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Seafood Char Kuey Teow

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Char kuey teow or fried kway teow meaning stir-fried ricecake strips, is an extremely popular hawker or street food in Malaysia. It originated in South East Asia and is also very popular in Singapore, Brunei and Indonesia. The word “char” is adapted from Hokkien, a Chinese dialect which means “fried” and “kuey teow” is translated as “flat rice noodles”, the chief element for this dish. Fresh flat rice noodles are not gluten free as they normally have wheaten corn starch added.  Char kuey teow is normally stir-fried with chilli paste, prawns, cockles, bean sprouts, Chinese garlic chives, light and dark soy sauce and eggs. Frequently, Chinese sausages (lap cheong) and fishcakes are included to heighten the flavour. Customarily, char kway teow is cooked with pork fat together with crunchy croutons of pork lard and serves on top of a banana leaf on a plate. For my gluten free version, my ingredients are gluten free pad thai noodles (choose the wider type noodles, Erawan brand), king prawns, pipis, garlic chives, bean sprouts, eggs and stir-fried in sauce made with dark soy sauce, fish sauce, salt and sweet chilli sauce. This recipe is gluten free, dairy free, nut free and corn free.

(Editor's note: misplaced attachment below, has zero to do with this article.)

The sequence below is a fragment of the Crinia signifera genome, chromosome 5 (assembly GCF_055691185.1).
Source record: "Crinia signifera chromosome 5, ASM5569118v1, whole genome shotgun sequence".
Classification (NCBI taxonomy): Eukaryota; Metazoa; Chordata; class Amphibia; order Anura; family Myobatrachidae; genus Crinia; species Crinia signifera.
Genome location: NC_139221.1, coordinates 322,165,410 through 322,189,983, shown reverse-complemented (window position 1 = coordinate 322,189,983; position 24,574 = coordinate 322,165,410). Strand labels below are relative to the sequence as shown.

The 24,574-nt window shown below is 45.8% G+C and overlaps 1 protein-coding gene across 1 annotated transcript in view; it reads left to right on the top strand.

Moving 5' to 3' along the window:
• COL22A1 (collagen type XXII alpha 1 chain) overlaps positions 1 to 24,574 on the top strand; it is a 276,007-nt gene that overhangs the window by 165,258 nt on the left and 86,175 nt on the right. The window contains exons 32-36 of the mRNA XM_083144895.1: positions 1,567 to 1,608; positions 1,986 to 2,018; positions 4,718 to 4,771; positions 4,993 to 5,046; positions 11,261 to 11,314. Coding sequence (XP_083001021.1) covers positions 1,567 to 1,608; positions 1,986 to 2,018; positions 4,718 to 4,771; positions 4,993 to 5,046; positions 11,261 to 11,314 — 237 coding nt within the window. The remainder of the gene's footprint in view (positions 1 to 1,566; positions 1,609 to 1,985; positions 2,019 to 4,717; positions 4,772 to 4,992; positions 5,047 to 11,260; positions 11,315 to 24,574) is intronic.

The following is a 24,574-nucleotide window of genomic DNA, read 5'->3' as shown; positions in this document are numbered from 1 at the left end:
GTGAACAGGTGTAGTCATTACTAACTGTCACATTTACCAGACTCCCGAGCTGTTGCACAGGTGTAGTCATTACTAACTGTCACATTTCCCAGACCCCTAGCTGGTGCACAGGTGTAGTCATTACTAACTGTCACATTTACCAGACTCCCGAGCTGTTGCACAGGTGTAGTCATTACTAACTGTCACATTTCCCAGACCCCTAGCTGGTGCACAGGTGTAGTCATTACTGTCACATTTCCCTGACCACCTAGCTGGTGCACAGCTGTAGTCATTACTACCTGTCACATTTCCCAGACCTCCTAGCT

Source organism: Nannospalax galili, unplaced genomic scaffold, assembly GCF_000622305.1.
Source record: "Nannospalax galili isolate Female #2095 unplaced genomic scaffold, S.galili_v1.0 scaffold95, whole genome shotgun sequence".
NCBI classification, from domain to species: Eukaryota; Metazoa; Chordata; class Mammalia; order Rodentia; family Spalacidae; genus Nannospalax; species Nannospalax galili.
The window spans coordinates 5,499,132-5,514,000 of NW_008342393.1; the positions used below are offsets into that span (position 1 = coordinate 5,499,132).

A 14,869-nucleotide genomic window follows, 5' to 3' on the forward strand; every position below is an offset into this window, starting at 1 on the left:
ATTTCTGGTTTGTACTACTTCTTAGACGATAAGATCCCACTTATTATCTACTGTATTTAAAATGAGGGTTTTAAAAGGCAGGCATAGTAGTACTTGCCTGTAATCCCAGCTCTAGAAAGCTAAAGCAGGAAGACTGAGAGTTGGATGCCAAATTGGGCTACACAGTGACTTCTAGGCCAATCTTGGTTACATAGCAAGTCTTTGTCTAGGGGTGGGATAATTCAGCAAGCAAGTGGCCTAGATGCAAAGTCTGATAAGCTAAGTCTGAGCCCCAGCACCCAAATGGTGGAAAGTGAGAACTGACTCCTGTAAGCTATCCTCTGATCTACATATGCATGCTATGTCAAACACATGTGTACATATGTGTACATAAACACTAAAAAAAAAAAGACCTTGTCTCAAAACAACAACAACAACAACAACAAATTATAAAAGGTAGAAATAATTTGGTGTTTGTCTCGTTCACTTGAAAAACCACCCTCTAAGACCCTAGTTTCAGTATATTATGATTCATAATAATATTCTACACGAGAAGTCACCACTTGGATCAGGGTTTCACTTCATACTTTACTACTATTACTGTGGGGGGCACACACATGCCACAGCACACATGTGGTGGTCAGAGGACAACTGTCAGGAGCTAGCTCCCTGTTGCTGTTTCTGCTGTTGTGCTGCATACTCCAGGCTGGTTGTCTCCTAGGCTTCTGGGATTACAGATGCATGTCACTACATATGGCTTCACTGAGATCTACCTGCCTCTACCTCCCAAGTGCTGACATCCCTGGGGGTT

Seafood Char Kuey Teow

Initially, Char Kuey teow was regarded as a humble food as it was created for labourers, farmers, fishermen and cockle collectors, who worked as hawkers at night to complement their income. The original dish has high saturated fat ingredients from pork fat and pork lard plus low budgets, making it an appealing and nutritious option for them. Nowadays, Char kuey teow has developed into a beloved hawker or street food and even served in chain restaurants in both Malaysia and Singapore. Other gastronomic varieties are cooked with king prawns, seafood, crab meat and duck eggs.

Gluten Free Seafood Char Kuey Teow

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